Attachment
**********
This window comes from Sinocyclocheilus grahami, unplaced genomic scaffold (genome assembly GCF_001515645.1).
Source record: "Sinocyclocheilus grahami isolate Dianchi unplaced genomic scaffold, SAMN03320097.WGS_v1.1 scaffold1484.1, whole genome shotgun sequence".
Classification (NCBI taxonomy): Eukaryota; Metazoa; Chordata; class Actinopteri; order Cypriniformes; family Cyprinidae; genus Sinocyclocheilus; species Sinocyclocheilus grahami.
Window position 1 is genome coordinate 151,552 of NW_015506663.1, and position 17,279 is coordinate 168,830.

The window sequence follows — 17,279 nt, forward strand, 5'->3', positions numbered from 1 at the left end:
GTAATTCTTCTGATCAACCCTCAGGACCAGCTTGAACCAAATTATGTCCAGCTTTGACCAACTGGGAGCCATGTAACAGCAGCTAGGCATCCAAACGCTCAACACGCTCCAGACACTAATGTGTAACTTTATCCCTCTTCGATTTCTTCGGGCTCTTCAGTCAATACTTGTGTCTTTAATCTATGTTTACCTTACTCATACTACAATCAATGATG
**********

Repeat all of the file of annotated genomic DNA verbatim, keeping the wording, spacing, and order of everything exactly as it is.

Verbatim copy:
This window comes from Sinocyclocheilus grahami, unplaced genomic scaffold (genome assembly GCF_001515645.1).
Source record: "Sinocyclocheilus grahami isolate Dianchi unplaced genomic scaffold, SAMN03320097.WGS_v1.1 scaffold1484.1, whole genome shotgun sequence".
Classification (NCBI taxonomy): Eukaryota; Metazoa; Chordata; class Actinopteri; order Cypriniformes; family Cyprinidae; genus Sinocyclocheilus; species Sinocyclocheilus grahami.
Window position 1 is genome coordinate 151,552 of NW_015506663.1, and position 17,279 is coordinate 168,830.

The window sequence follows — 17,279 nt, forward strand, 5'->3', positions numbered from 1 at the left end:
GTAATTCTTCTGATCAACCCTCAGGACCAGCTTGAACCAAATTATGTCCAGCTTTGACCAACTGGGAGCCATGTAACAGCAGCTAGGCATCCAAACGCTCAACACGCTCCAGACACTAATGTGTAACTTTATCCCTCTTCGATTTCTTCGGGCTCTTCAGTCAATACTTGTGTCTTTAATCTATGTTTACCTTACTCATACTACAATCAATGATG